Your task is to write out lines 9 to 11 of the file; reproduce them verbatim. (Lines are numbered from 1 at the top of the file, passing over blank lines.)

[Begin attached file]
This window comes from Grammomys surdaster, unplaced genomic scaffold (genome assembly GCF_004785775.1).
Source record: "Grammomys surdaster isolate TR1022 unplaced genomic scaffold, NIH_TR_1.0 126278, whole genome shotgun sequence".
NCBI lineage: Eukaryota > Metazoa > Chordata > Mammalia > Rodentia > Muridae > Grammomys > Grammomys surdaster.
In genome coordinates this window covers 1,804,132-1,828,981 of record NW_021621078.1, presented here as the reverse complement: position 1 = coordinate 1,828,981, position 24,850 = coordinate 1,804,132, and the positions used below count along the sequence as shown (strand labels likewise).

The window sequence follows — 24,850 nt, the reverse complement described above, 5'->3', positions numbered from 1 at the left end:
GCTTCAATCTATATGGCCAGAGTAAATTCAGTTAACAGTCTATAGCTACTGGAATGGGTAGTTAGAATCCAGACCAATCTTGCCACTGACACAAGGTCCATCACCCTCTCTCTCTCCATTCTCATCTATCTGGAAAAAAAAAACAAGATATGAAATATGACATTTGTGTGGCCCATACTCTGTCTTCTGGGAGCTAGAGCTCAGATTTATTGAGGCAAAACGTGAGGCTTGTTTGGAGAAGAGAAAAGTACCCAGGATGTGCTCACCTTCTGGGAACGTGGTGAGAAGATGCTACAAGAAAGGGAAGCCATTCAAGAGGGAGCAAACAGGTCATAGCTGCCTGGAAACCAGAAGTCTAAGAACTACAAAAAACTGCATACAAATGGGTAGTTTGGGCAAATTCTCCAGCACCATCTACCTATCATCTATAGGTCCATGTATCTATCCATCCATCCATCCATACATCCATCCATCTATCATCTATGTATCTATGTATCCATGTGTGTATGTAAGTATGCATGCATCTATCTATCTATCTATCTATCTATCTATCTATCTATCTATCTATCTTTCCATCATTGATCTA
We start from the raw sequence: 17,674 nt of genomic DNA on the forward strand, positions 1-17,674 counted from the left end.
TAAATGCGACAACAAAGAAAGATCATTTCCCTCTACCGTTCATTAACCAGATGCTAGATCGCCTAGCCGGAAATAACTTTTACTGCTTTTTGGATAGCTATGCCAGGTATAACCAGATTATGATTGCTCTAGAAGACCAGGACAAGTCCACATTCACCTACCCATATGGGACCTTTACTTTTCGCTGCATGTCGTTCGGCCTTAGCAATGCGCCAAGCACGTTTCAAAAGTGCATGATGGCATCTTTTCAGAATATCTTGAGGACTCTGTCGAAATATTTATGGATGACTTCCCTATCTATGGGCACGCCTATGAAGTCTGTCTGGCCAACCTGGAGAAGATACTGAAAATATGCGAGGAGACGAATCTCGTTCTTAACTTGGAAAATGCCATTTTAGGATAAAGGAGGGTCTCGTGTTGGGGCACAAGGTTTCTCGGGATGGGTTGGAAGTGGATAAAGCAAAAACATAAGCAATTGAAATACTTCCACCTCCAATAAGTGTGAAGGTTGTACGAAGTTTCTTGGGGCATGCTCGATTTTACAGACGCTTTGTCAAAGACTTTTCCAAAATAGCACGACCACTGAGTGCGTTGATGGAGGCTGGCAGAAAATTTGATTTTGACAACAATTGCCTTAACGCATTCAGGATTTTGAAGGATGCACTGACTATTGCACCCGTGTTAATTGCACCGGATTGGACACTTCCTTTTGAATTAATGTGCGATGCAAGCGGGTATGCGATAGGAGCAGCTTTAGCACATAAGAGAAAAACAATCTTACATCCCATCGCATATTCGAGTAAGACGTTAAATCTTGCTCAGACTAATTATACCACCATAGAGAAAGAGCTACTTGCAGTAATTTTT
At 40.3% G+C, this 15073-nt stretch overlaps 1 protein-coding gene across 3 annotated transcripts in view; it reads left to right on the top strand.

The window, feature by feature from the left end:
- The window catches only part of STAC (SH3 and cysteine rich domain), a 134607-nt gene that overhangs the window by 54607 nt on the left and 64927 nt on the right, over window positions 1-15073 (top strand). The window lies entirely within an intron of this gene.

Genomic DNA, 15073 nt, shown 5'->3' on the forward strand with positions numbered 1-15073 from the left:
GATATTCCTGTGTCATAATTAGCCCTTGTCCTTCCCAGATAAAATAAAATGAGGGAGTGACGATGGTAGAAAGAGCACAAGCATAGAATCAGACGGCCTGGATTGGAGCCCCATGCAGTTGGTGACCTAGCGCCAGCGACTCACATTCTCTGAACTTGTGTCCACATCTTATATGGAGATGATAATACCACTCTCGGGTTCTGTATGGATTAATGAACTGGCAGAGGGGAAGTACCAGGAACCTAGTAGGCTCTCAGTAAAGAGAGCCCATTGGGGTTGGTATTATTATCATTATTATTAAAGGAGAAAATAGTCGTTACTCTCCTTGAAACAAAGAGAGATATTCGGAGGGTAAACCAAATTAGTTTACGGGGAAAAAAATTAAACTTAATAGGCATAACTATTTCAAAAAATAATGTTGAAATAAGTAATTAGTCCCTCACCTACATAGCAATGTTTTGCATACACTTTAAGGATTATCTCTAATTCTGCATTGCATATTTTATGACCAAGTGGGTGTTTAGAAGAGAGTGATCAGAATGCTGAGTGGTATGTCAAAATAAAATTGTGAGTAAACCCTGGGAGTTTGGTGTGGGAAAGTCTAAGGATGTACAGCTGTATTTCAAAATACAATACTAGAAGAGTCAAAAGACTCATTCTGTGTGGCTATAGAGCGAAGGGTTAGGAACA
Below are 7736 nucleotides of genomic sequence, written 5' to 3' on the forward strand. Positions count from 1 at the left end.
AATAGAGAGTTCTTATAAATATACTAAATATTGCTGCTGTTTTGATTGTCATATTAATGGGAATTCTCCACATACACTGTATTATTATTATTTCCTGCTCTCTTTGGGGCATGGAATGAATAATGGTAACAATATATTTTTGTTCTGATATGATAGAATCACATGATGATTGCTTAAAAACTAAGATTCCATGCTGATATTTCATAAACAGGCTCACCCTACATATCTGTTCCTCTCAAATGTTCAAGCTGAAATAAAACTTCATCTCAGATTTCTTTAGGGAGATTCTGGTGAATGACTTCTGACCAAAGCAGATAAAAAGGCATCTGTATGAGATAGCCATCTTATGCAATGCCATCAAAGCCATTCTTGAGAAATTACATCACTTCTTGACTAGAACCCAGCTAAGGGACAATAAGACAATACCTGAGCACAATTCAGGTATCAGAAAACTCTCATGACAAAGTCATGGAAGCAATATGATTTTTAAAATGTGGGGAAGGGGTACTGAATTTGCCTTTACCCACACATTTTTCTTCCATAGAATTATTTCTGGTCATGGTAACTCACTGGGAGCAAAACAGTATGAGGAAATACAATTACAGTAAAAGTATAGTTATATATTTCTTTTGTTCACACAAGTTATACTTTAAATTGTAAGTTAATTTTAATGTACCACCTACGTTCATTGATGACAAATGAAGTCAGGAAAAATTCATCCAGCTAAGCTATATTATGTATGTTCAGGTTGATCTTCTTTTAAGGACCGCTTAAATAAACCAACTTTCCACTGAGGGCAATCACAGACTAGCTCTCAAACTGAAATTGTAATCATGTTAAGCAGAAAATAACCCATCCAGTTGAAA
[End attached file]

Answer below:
At 40.3% G+C, this 15073-nt stretch overlaps 1 protein-coding gene across 3 annotated transcripts in view; it reads left to right on the top strand.

The window, feature by feature from the left end:
- The window catches only part of STAC (SH3 and cysteine rich domain), a 134607-nt gene that overhangs the window by 54607 nt on the left and 64927 nt on the right, over window positions 1-15073 (top strand). The window lies entirely within an intron of this gene.